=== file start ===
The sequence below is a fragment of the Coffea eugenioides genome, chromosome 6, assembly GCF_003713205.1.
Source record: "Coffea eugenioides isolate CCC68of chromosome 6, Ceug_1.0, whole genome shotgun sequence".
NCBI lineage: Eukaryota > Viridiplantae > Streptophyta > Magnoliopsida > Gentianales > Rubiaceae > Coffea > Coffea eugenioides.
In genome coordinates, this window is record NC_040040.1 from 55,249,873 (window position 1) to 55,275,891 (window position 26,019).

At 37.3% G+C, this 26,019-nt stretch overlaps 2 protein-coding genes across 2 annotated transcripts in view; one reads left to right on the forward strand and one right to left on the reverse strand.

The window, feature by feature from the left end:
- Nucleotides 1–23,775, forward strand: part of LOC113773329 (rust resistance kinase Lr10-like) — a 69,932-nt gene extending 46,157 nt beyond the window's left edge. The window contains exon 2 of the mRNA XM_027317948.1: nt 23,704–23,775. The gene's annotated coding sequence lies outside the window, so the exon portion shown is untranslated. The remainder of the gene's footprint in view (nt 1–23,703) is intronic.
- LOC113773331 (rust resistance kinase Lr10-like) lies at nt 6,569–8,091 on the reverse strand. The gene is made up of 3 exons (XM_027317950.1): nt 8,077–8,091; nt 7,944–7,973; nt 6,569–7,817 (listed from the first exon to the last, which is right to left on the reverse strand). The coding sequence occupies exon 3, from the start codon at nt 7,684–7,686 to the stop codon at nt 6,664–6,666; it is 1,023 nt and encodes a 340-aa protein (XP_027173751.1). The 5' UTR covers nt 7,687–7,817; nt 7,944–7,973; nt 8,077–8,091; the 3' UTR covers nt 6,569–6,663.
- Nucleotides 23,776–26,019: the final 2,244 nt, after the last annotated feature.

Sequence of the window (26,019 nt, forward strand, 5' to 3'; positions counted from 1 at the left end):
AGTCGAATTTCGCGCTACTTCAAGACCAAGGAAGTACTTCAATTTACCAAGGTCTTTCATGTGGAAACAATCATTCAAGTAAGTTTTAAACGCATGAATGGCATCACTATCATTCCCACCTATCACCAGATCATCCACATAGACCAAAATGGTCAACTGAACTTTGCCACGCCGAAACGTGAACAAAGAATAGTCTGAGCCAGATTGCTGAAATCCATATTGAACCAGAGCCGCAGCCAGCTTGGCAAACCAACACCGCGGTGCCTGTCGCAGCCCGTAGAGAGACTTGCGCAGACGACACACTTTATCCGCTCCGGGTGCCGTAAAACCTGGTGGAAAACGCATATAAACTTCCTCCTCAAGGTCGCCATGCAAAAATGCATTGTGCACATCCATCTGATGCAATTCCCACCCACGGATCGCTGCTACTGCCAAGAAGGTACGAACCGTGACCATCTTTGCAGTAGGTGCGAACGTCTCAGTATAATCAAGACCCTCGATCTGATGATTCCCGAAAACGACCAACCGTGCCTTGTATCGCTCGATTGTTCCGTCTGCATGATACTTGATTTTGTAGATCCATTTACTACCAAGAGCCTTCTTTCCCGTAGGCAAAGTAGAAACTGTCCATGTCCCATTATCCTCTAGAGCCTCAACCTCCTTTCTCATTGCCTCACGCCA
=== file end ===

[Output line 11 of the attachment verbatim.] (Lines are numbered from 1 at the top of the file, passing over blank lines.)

AGTCGAATTTCGCGCTACTTCAAGACCAAGGAAGTACTTCAATTTACCAAGGTCTTTCATGTGGAAACAATCATTCAAGTAAGTTTTAAACGCATGAATGGCATCACTATCATTCCCACCTATCACCAGATCATCCACATAGACCAAAATGGTCAACTGAACTTTGCCACGCCGAAACGTGAACAAAGAATAGTCTGAGCCAGATTGCTGAAATCCATATTGAACCAGAGCCGCAGCCAGCTTGGCAAACCAACACCGCGGTGCCTGTCGCAGCCCGTAGAGAGACTTGCGCAGACGACACACTTTATCCGCTCCGGGTGCCGTAAAACCTGGTGGAAAACGCATATAAACTTCCTCCTCAAGGTCGCCATGCAAAAATGCATTGTGCACATCCATCTGATGCAATTCCCACCCACGGATCGCTGCTACTGCCAAGAAGGTACGAACCGTGACCATCTTTGCAGTAGGTGCGAACGTCTCAGTATAATCAAGACCCTCGATCTGATGATTCCCGAAAACGACCAACCGTGCCTTGTATCGCTCGATTGTTCCGTCTGCATGATACTTGATTTTGTAGATCCATTTACTACCAAGAGCCTTCTTTCCCGTAGGCAAAGTAGAAACTGTCCATGTCCCATTATCCTCTAGAGCCTCAACCTCCTTTCTCATTGCCTCACGCCA